“The place God calls you to is the place where your deep gladness and the world’s deep hunger meet.” ― Frederick Buechner
Even as our social media feeds fill with exclamations of wonder that it is already March, Lent reminds us of a slower cadence. As the cycle of holidays slaps us like waves pounding the shore, Lent extends the chance at preparation. When our spirits cry out for a deeper communion with God in the midst of a frantic schedule, Lent offers scattered prompts throughout our days to draw us near to God.
Marked by Ash Wednesday and Easter Sunday, Lent bridges the 40 intervening days (Sundays don’t count) evocative of the forty days Jesus was tempted in the wilderness. For those denominations with a strong liturgical foundation, it is a season set apart to prepare for the coming of Easter through fasting, prayer and increased attention to the word of God. For all of us, it is an invitation to intentionally shift our focus back to the kingdom and economy of God.
Like a cord with three strands, Lent invites us to a three-pronged observance as we set aside something good for the promise of something greater, add a priority of his heart and press into his voice and presence in our lives.
MaryBeth shares, “For me, fasting during Lent is a chance to consider the amazing mystery of him (Jesus) subjecting himself to human form. The Bible says that he did it for the joy set before him. When you read a medical description of crucifixion, it is mindboggling what he suffered for love. Growing up Catholic influences my current practices. I want to use this season as an opportunity to draw closer to Jesus.”
Chocolate, Meat, the Internet and Regret
Food and technology lead the list of “pleasures” we’re abstaining from to clear the clutter and press closer to Christ. Each opportunity to reach for chocolate, soda or Facebook becomes a prompt to turn our hearts and attention to God. Laying something down and resisting temptation becomes a spiritual discipline as we relentlessly prioritize God over momentary pleasures.
In 40 Days of Decrease: A Different Kind of Hunger. A Different Kind of Fast, Alicia Chole asks, “What might be the fruit of fasting stinginess? What would happen if our churches fasted spectatorship? What might occur if our families fasted accumulation?” She continues, “What might erupt if a new generation fasted escapism? Such fasts could trigger a spiritual revolution.”
Today, what would happen if we fasted comparison or gossip or even regret? Could it be that just the commitment could illuminate the prevalence of each in our hearts and mind?
When the thought (temptation) presented itself, what if we were armed with a verse chosen to direct our attention to God? How would that shift impact every element of our lives long after Lent passes?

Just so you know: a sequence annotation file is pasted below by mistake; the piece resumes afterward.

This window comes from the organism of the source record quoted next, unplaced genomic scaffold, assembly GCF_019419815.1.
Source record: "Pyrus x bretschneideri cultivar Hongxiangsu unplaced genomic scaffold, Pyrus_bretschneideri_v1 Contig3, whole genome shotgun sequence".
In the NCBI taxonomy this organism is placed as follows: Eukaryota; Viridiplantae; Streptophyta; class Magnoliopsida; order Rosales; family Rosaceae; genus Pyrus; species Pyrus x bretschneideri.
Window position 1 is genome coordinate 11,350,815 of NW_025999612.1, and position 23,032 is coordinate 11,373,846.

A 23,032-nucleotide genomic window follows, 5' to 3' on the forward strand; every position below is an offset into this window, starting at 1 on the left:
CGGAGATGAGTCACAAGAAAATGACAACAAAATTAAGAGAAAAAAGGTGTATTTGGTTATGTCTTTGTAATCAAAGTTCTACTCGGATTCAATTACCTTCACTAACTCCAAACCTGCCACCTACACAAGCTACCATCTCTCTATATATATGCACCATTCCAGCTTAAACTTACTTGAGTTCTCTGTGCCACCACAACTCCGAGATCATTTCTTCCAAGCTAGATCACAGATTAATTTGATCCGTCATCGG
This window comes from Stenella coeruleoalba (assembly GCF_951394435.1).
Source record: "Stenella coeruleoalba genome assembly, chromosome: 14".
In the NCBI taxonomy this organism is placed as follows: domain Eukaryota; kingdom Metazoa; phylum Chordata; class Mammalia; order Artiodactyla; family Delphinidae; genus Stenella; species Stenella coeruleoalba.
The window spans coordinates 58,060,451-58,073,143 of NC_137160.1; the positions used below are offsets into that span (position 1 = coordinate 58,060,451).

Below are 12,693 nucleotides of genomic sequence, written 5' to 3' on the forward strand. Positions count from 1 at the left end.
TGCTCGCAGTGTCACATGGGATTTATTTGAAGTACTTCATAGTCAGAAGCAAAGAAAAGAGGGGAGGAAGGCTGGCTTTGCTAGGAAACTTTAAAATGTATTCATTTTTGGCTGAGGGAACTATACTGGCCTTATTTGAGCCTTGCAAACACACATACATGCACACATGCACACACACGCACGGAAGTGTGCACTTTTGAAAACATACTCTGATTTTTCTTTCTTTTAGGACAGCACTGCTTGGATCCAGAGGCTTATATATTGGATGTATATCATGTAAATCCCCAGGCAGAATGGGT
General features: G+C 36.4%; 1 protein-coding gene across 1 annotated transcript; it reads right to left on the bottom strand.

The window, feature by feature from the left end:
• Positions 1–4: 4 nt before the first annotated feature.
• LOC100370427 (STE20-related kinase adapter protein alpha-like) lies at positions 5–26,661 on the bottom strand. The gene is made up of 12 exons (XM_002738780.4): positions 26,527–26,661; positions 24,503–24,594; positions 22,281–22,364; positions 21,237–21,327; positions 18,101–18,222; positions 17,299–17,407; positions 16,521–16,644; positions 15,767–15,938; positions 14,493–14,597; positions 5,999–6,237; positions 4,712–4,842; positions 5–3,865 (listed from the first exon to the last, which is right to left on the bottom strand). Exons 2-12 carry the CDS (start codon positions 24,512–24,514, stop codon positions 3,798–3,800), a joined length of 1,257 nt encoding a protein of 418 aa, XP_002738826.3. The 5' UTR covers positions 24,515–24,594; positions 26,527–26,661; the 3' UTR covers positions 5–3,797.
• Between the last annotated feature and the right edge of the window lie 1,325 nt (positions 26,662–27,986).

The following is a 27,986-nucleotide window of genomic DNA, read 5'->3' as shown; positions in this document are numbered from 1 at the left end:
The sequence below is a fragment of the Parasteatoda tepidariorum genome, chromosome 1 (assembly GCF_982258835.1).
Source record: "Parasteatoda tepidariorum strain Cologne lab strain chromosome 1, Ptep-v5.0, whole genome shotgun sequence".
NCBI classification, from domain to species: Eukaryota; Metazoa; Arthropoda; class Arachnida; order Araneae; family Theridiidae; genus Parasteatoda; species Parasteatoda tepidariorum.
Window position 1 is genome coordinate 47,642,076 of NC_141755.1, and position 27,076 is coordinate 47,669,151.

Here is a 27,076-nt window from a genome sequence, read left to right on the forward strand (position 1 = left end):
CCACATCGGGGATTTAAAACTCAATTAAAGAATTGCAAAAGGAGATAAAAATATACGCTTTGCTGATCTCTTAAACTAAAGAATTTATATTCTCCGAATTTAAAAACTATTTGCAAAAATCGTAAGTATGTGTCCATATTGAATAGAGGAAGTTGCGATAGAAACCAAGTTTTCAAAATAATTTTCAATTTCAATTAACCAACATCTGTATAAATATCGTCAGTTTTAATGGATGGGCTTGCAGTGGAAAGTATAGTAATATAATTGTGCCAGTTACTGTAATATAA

Lent is also the opportunity to take on. Rather than exclusively focusing on what to fast, our commitment is to pick up a priority of God.
A concern for the temporary orphans in our community could prompt volunteer hours with 4KIDS of South Florida. A heart for the poor could be expressed in a community-wide food drive or even the decision to stock your car with a handful of Love Bags for the homeless you encounter.
Love Bags are ziplock bags filled with a water bottle, tuna/chicken and crackers, granola bars, socks, hand wipes, applesauce or fruit cup, plastic utensil and a note of encouragement and/or Bible verse.
At the very heart of our Lent observance must be a desire for an increased intimacy with God.
As David proclaimed, “You do not desire a sacrifice, or I would offer one. You do not want a burnt offering. The sacrifice you desire is a broken spirit. You will not reject a broken and repentant heart, O God” (Psalm 51:16-17, NLT).
Whether you open your schedule to a time of worship, Bible study or devotional reading, Lent can launch a practice that can revolutionize your relationship with God. Today, you can commit to exchange your good intentions for a non-negotiable chunk of your calendar as you make and keep a commitment to draw closer to Him.
Ash Wednesday, Valentine’s Day and the tragedy at Stoneman Douglas, was a day where thoughts of love, sacrifice and evil wrestled for our attention individually, as the church, and as a community. As we walk out these intervening days, may this Lent prepare us to be transformed by the redemption, restoration and hope of Easter.
Anitra Parmele is a freelance writer in South Florida and regular contributor to the Good News. She can be reached at [email protected].